The rains in capital of Sindh, Karachi damaged its drainage system that gave us observing more things from difficulties to racist attitude. Sindhis were targeted during tough time by media houses. The racist approach by media houses encouraged DHS residents comparing DHA with Mohen – Jo – Daro (interestingly, elite could not google history over Indus Civilization that had civilized infrastructure) another resident seen blaming Sindhis by calling that a Sindhi villager held a position who had no understanding.
Unfortunately, Prime Minister of Pakistan Imran Khan who says that Sindhis come from rural areas is ruling over Karachi. Really! Would Prime Minister Imran Khan let us know where he did come from?
Racist attitude towards Sindh has had long list – the ruling party members seen insulting culture of Sindh. For instance: Dr. Shahbaz Gill mocked Bilawal Bhutto for wearing an Ajrak pattern mask comparing Mr. Bhutto with the calves whose mouths are tied with a colorful cloth to restrict their milk intake.
The United Nations Declaration on the Rights of Indigenous People clearly states that any propaganda directed against the culture of indigenous people, imposition of assimilation by other cultures imposed on them by legislative or administrative measures, any action aimed at dispossessing them of their land or resources or any action aimed at depriving them of their distinct cultural values and identities; must be prevented. However, despite being the signatory to this Declaration, cultural genocide continues unabated targeting not only Sindhis – including other provinces. Lately, a federal lawmaker raised an issue and criticized a private TV channel wherein Pakhtuns were shown as terrorists and “Naswar” addicts. Such kind of television programs and newspaper articles satirizing cultures create a divide between the masses and brainwashes them against other cultures. On different occasions Pakistani television serials show the dacoits wearing Ajrak, a pickpocket on Karachi streets with Lyari accent and terrorists from North.
It is interesting to note that while dramas on the theme of rape, drugs and murder are often censored, but TV drama promoting hatred against a culture is televised.
This cultural genocide is not a new phenomenon in Pakistan and it can be seen through several textbooks that “Urdu” is the language of Muslims. The majority cannot speak Urdu and in Punjab elite encourages children to speak Urdu.
It has also been noticed that some of the educational institutions have barred the students from communicating in their mother tongue and in certain cases involving in any cultural activity. There is a dire need to understand the reasons underpinning the hostility towards cultural diversity. The study of different textbooks has shown that Muslims and Hindus had a separate culture. The text taught in our schools did not take into consideration the cultural diversity of Pakistan thereby linking the culture with religion. The textbooks have associated Muslims with the ones wearing Shalwar Kameez and communicating in Urdu.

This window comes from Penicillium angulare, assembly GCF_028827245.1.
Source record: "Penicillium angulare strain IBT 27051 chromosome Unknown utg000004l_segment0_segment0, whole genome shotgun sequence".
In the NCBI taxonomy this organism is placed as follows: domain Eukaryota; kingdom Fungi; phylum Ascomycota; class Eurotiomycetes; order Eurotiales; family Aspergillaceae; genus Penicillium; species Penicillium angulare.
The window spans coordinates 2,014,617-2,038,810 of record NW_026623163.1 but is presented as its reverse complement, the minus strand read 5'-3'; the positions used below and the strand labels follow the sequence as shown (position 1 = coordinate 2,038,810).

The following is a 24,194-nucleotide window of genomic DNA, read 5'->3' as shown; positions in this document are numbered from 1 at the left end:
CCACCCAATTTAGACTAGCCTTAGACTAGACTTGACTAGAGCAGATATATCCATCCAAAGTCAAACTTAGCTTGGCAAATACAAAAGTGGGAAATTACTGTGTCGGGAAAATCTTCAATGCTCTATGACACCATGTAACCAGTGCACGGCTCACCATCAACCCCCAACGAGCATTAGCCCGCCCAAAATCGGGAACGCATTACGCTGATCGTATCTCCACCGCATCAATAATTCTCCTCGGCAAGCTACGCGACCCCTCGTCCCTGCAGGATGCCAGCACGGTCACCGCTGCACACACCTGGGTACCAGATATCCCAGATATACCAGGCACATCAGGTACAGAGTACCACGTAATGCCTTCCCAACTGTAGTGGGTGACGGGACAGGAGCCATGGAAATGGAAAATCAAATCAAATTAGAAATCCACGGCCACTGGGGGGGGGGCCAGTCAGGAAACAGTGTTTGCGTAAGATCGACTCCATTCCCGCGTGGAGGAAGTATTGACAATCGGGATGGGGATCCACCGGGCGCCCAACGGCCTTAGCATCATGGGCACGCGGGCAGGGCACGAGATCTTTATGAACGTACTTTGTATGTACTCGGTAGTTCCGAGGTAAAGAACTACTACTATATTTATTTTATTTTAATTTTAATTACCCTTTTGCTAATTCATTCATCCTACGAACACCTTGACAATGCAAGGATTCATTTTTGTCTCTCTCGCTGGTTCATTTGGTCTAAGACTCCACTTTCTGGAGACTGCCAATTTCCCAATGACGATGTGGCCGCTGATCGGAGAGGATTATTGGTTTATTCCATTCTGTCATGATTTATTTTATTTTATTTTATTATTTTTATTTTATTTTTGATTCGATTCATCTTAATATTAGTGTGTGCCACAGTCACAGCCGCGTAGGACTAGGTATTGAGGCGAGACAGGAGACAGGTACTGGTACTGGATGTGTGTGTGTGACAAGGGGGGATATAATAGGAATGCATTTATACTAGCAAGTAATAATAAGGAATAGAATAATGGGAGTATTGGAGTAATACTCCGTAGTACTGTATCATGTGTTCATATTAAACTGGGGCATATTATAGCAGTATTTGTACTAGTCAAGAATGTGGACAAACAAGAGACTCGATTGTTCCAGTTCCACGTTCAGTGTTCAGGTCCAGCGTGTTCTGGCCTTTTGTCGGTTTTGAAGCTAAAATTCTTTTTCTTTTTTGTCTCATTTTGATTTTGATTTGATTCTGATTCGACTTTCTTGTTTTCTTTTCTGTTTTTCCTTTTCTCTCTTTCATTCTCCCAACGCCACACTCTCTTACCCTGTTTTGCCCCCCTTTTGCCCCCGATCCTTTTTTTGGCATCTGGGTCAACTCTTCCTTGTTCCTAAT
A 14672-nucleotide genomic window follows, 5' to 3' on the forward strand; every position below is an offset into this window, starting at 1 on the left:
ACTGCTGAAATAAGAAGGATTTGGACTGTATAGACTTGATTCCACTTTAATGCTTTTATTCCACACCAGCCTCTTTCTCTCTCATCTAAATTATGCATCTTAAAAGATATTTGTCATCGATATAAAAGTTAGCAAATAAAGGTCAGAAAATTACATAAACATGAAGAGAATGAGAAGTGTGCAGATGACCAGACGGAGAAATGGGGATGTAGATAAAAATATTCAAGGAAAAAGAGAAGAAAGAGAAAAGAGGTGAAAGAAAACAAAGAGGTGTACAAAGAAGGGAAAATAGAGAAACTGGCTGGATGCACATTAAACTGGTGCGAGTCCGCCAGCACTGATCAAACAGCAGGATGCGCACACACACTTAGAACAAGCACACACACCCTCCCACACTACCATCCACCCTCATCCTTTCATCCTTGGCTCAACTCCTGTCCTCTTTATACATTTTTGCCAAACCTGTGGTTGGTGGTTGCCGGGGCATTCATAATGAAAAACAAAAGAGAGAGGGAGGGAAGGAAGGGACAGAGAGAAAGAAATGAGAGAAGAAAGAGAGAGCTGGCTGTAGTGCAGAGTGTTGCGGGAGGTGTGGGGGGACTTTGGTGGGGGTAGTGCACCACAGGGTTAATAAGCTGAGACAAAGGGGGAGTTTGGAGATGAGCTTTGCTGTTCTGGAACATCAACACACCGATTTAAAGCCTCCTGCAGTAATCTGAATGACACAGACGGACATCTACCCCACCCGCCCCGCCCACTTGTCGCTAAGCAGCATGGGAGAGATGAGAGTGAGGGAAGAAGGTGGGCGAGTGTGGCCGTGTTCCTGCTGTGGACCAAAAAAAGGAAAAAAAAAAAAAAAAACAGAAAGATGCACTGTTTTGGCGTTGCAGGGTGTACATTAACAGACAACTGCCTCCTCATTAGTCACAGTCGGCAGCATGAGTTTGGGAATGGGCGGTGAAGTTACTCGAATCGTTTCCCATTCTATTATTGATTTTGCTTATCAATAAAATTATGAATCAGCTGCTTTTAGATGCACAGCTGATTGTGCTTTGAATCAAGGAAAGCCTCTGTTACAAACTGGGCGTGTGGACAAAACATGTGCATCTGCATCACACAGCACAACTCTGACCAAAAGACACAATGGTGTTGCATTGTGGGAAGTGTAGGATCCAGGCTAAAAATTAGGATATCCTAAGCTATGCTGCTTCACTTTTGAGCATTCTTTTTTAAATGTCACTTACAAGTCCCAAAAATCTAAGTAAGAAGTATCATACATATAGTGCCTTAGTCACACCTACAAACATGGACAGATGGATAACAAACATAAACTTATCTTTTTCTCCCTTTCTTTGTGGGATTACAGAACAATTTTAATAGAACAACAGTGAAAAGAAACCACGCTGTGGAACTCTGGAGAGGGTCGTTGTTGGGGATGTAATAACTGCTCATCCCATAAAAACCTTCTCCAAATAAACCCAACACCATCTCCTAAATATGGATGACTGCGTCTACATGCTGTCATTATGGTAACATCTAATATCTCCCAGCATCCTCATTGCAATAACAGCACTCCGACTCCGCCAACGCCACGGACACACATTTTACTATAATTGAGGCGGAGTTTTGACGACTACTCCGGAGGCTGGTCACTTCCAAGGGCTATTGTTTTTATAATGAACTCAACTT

These kinds of teachings lead to immature actions of destroying the statue of Buddha and insulting Ajrak. After almost 25 years of independence, the Sindhi language was declared as the provincial language of Sindh on 4th July 1972. The media publications like “Urdu ka janaza hai” and mocking Sindhi Ajrak, has played a more divisive role, created miscommunication and barriers than promote healthy literature.
Time has come to initiate an intercultural dialogue where people from diverse cultural backgrounds are given a platform to share their views, acknowledge difference and promote cultural diversity. For example, artisans exchange among provinces, celebrating traditional holidays and festivals are some instances of creating awareness and acceptance. International student exchange programs where students from Pakistan go abroad and stay in the host country is a perfect example of cross cultural learning and increasing their sensitivity to cultural differences. A similar program can be replicated at the country level where students from one province can study one semester in a university outside their province.
At the same time, school textbooks also need to be revisited to incorporate text that creates awareness, inclusiveness and increase cultural literacy like Hemu Kalani, Bhagat Singh, Rooplo Kolhi, Hosh Muhammad Sheedi, etc. can help us understand social reconstruction and the formation of cultural and national identity.
The state can solve problems when we all build bridges and bridges can be built through acknowledge. Let’s give culture a chance this time!
Shehnila Zardari can be reached at @shehnilazardari
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